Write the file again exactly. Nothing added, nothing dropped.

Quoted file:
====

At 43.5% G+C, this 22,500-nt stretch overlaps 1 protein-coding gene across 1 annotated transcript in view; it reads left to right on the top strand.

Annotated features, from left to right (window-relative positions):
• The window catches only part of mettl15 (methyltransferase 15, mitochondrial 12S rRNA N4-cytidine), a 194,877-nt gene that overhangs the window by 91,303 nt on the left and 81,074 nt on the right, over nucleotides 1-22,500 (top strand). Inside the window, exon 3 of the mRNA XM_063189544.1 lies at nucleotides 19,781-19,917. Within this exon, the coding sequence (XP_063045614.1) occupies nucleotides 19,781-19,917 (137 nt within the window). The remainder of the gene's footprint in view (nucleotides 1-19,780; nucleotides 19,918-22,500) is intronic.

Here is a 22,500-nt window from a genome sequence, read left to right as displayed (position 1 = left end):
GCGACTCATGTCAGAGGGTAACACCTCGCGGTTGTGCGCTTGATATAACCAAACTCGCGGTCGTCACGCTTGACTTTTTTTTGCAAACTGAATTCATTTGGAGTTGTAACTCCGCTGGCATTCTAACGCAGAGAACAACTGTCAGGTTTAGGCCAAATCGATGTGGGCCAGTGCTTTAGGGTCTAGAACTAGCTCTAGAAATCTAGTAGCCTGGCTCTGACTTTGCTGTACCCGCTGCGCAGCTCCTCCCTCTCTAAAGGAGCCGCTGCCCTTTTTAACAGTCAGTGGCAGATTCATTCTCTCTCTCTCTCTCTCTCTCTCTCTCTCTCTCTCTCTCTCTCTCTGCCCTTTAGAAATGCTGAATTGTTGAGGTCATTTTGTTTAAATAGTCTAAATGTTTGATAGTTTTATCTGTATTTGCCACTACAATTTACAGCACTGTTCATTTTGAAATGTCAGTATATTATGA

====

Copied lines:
At 43.5% G+C, this 22,500-nt stretch overlaps 1 protein-coding gene across 1 annotated transcript in view; it reads left to right on the top strand.

Annotated features, from left to right (window-relative positions):
• The window catches only part of mettl15 (methyltransferase 15, mitochondrial 12S rRNA N4-cytidine), a 194,877-nt gene that overhangs the window by 91,303 nt on the left and 81,074 nt on the right, over nucleotides 1-22,500 (top strand). Inside the window, exon 3 of the mRNA XM_063189544.1 lies at nucleotides 19,781-19,917. Within this exon, the coding sequence (XP_063045614.1) occupies nucleotides 19,781-19,917 (137 nt within the window). The remainder of the gene's footprint in view (nucleotides 1-19,780; nucleotides 19,918-22,500) is intronic.

Here is a 22,500-nt window from a genome sequence, read left to right as displayed (position 1 = left end):
GCGACTCATGTCAGAGGGTAACACCTCGCGGTTGTGCGCTTGATATAACCAAACTCGCGGTCGTCACGCTTGACTTTTTTTTGCAAACTGAATTCATTTGGAGTTGTAACTCCGCTGGCATTCTAACGCAGAGAACAACTGTCAGGTTTAGGCCAAATCGATGTGGGCCAGTGCTTTAGGGTCTAGAACTAGCTCTAGAAATCTAGTAGCCTGGCTCTGACTTTGCTGTACCCGCTGCGCAGCTCCTCCCTCTCTAAAGGAGCCGCTGCCCTTTTTAACAGTCAGTGGCAGATTCATTCTCTCTCTCTCTCTCTCTCTCTCTCTCTCTCTCTCTCTCTCTCTCTGCCCTTTAGAAATGCTGAATTGTTGAGGTCATTTTGTTTAAATAGTCTAAATGTTTGATAGTTTTATCTGTATTTGCCACTACAATTTACAGCACTGTTCATTTTGAAATGTCAGTATATTATGA